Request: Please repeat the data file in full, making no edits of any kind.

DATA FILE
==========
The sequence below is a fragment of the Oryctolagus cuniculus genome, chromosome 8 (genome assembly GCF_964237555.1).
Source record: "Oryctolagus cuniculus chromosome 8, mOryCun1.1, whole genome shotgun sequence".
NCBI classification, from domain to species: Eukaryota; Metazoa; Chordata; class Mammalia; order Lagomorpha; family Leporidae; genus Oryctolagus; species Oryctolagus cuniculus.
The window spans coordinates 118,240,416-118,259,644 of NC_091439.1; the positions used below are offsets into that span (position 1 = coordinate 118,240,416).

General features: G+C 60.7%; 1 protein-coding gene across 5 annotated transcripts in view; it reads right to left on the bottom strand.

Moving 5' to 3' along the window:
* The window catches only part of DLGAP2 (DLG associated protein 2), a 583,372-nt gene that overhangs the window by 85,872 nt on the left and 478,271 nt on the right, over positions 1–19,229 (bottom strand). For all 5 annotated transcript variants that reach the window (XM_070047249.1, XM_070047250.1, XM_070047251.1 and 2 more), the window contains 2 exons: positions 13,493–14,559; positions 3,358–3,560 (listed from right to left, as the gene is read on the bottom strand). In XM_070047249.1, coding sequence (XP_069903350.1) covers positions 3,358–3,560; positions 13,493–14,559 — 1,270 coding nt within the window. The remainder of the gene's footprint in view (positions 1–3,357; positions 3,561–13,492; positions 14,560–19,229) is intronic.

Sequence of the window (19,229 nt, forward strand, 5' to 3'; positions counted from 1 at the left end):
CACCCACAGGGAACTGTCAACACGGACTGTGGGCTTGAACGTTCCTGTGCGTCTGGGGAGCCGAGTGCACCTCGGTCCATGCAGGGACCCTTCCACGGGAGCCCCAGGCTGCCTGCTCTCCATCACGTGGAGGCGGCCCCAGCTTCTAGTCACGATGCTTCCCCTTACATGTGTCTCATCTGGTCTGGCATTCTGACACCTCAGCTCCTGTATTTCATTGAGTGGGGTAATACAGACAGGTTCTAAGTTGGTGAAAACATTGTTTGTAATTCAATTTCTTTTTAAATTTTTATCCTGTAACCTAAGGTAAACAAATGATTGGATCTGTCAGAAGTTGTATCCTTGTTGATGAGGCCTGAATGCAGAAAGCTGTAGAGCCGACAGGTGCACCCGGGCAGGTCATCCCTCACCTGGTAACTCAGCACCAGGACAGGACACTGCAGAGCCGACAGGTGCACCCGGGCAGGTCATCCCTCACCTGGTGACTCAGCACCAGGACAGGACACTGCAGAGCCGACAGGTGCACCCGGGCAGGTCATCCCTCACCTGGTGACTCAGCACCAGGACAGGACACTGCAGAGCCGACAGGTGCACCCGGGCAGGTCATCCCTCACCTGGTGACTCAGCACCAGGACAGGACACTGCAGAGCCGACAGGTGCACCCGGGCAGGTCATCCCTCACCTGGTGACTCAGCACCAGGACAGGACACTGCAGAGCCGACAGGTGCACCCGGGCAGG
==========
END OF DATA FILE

The sequence below is a fragment of the Oryctolagus cuniculus genome, chromosome 8 (genome assembly GCF_964237555.1).
Source record: "Oryctolagus cuniculus chromosome 8, mOryCun1.1, whole genome shotgun sequence".
NCBI classification, from domain to species: Eukaryota; Metazoa; Chordata; class Mammalia; order Lagomorpha; family Leporidae; genus Oryctolagus; species Oryctolagus cuniculus.
The window spans coordinates 118,240,416-118,259,644 of NC_091439.1; the positions used below are offsets into that span (position 1 = coordinate 118,240,416).

General features: G+C 60.7%; 1 protein-coding gene across 5 annotated transcripts in view; it reads right to left on the bottom strand.

Moving 5' to 3' along the window:
* The window catches only part of DLGAP2 (DLG associated protein 2), a 583,372-nt gene that overhangs the window by 85,872 nt on the left and 478,271 nt on the right, over positions 1–19,229 (bottom strand). For all 5 annotated transcript variants that reach the window (XM_070047249.1, XM_070047250.1, XM_070047251.1 and 2 more), the window contains 2 exons: positions 13,493–14,559; positions 3,358–3,560 (listed from right to left, as the gene is read on the bottom strand). In XM_070047249.1, coding sequence (XP_069903350.1) covers positions 3,358–3,560; positions 13,493–14,559 — 1,270 coding nt within the window. The remainder of the gene's footprint in view (positions 1–3,357; positions 3,561–13,492; positions 14,560–19,229) is intronic.

Sequence of the window (19,229 nt, forward strand, 5' to 3'; positions counted from 1 at the left end):
CACCCACAGGGAACTGTCAACACGGACTGTGGGCTTGAACGTTCCTGTGCGTCTGGGGAGCCGAGTGCACCTCGGTCCATGCAGGGACCCTTCCACGGGAGCCCCAGGCTGCCTGCTCTCCATCACGTGGAGGCGGCCCCAGCTTCTAGTCACGATGCTTCCCCTTACATGTGTCTCATCTGGTCTGGCATTCTGACACCTCAGCTCCTGTATTTCATTGAGTGGGGTAATACAGACAGGTTCTAAGTTGGTGAAAACATTGTTTGTAATTCAATTTCTTTTTAAATTTTTATCCTGTAACCTAAGGTAAACAAATGATTGGATCTGTCAGAAGTTGTATCCTTGTTGATGAGGCCTGAATGCAGAAAGCTGTAGAGCCGACAGGTGCACCCGGGCAGGTCATCCCTCACCTGGTAACTCAGCACCAGGACAGGACACTGCAGAGCCGACAGGTGCACCCGGGCAGGTCATCCCTCACCTGGTGACTCAGCACCAGGACAGGACACTGCAGAGCCGACAGGTGCACCCGGGCAGGTCATCCCTCACCTGGTGACTCAGCACCAGGACAGGACACTGCAGAGCCGACAGGTGCACCCGGGCAGGTCATCCCTCACCTGGTGACTCAGCACCAGGACAGGACACTGCAGAGCCGACAGGTGCACCCGGGCAGGTCATCCCTCACCTGGTGACTCAGCACCAGGACAGGACACTGCAGAGCCGACAGGTGCACCCGGGCAGG